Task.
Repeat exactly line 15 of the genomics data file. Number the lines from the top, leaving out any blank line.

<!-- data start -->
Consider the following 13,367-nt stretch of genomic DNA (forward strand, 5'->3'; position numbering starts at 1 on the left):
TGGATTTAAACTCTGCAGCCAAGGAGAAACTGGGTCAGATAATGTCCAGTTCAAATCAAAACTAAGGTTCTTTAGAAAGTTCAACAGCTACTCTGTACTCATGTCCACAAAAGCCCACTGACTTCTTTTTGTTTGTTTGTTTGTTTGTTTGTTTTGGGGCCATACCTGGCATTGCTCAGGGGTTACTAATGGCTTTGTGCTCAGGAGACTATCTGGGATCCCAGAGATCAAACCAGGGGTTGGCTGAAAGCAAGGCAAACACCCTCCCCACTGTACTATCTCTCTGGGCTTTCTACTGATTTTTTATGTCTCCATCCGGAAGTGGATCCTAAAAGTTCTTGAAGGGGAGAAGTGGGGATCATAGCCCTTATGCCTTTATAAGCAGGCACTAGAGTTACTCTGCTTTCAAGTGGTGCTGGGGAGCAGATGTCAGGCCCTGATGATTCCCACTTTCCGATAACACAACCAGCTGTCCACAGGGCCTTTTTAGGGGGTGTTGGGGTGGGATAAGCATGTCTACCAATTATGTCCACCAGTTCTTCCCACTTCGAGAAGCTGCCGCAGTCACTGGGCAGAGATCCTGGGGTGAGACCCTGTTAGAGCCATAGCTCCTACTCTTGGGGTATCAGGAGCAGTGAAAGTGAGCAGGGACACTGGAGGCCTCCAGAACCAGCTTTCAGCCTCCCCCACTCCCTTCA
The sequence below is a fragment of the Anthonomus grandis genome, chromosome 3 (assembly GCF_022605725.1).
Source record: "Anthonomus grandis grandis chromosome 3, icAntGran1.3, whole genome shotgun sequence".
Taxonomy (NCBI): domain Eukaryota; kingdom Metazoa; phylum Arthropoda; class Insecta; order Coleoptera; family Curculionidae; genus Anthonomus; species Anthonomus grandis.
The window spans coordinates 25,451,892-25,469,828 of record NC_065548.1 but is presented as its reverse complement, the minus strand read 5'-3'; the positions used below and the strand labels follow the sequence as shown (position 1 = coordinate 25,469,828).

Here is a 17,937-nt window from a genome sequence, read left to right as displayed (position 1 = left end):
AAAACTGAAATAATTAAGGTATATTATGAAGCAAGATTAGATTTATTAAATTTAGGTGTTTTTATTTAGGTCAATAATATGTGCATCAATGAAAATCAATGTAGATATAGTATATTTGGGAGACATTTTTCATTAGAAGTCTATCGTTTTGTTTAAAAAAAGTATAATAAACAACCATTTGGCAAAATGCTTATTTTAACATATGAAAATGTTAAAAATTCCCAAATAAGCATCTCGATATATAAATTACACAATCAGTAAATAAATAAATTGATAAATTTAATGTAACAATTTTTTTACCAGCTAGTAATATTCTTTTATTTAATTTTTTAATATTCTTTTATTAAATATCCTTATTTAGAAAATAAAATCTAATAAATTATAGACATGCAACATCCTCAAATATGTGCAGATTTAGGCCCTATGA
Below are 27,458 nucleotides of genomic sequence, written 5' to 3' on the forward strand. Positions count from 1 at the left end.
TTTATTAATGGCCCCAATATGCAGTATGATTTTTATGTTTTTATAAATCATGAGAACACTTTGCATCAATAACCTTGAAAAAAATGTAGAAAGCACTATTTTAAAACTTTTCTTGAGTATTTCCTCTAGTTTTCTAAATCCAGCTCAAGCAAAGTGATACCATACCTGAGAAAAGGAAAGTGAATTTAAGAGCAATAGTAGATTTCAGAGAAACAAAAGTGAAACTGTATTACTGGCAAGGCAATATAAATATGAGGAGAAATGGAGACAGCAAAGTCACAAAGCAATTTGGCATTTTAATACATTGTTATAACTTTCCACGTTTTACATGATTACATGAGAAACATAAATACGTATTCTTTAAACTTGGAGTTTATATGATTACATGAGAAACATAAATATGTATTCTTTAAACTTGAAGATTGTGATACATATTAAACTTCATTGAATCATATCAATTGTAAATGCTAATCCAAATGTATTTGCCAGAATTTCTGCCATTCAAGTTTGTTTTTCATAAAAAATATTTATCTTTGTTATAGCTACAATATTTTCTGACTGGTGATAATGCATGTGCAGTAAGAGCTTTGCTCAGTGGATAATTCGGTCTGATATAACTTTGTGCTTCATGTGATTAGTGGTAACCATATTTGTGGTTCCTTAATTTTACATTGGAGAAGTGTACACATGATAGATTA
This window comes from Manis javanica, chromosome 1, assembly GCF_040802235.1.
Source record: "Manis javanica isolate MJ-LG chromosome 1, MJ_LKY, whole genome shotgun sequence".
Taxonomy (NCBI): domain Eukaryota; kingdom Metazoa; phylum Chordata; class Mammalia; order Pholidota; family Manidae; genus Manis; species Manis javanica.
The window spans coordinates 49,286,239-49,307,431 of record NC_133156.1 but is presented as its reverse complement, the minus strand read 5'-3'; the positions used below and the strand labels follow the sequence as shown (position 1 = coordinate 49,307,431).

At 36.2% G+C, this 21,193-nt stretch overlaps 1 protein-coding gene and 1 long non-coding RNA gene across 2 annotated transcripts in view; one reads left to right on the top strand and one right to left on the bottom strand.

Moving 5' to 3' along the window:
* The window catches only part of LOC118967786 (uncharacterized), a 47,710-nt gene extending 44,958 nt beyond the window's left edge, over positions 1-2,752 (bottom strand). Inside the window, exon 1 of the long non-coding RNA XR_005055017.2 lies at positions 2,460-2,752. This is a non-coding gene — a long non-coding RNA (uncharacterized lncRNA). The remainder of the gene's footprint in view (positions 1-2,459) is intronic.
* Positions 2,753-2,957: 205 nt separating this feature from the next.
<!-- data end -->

At 36.2% G+C, this 21,193-nt stretch overlaps 1 protein-coding gene and 1 long non-coding RNA gene across 2 annotated transcripts in view; one reads left to right on the top strand and one right to left on the bottom strand.